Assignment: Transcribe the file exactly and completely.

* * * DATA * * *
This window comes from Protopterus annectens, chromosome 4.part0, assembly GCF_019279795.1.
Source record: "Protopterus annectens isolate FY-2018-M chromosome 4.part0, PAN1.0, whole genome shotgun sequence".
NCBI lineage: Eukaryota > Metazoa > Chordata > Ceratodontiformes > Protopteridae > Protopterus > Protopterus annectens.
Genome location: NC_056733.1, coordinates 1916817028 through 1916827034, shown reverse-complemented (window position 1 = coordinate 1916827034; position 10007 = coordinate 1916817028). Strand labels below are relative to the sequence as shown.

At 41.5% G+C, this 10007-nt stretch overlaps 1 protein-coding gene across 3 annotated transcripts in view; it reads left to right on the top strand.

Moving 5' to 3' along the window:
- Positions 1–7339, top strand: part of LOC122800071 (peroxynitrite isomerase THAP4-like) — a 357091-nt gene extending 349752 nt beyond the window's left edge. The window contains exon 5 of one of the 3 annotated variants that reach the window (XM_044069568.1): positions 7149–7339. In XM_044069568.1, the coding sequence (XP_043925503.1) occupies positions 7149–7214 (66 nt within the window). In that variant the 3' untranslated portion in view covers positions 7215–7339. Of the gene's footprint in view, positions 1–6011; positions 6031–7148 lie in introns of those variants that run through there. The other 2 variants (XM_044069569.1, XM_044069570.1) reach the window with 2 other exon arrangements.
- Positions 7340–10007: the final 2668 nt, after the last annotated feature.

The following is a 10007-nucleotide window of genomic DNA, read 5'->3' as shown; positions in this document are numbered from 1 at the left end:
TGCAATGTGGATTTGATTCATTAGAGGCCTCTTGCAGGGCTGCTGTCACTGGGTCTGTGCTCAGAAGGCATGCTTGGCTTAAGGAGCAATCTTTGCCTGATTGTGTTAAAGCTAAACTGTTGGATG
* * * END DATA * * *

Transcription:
This window comes from Protopterus annectens, chromosome 4.part0, assembly GCF_019279795.1.
Source record: "Protopterus annectens isolate FY-2018-M chromosome 4.part0, PAN1.0, whole genome shotgun sequence".
NCBI lineage: Eukaryota > Metazoa > Chordata > Ceratodontiformes > Protopteridae > Protopterus > Protopterus annectens.
Genome location: NC_056733.1, coordinates 1916817028 through 1916827034, shown reverse-complemented (window position 1 = coordinate 1916827034; position 10007 = coordinate 1916817028). Strand labels below are relative to the sequence as shown.

At 41.5% G+C, this 10007-nt stretch overlaps 1 protein-coding gene across 3 annotated transcripts in view; it reads left to right on the top strand.

Moving 5' to 3' along the window:
- Positions 1–7339, top strand: part of LOC122800071 (peroxynitrite isomerase THAP4-like) — a 357091-nt gene extending 349752 nt beyond the window's left edge. The window contains exon 5 of one of the 3 annotated variants that reach the window (XM_044069568.1): positions 7149–7339. In XM_044069568.1, the coding sequence (XP_043925503.1) occupies positions 7149–7214 (66 nt within the window). In that variant the 3' untranslated portion in view covers positions 7215–7339. Of the gene's footprint in view, positions 1–6011; positions 6031–7148 lie in introns of those variants that run through there. The other 2 variants (XM_044069569.1, XM_044069570.1) reach the window with 2 other exon arrangements.
- Positions 7340–10007: the final 2668 nt, after the last annotated feature.

The following is a 10007-nucleotide window of genomic DNA, read 5'->3' as shown; positions in this document are numbered from 1 at the left end:
TGCAATGTGGATTTGATTCATTAGAGGCCTCTTGCAGGGCTGCTGTCACTGGGTCTGTGCTCAGAAGGCATGCTTGGCTTAAGGAGCAATCTTTGCCTGATTGTGTTAAAGCTAAACTGTTGGATG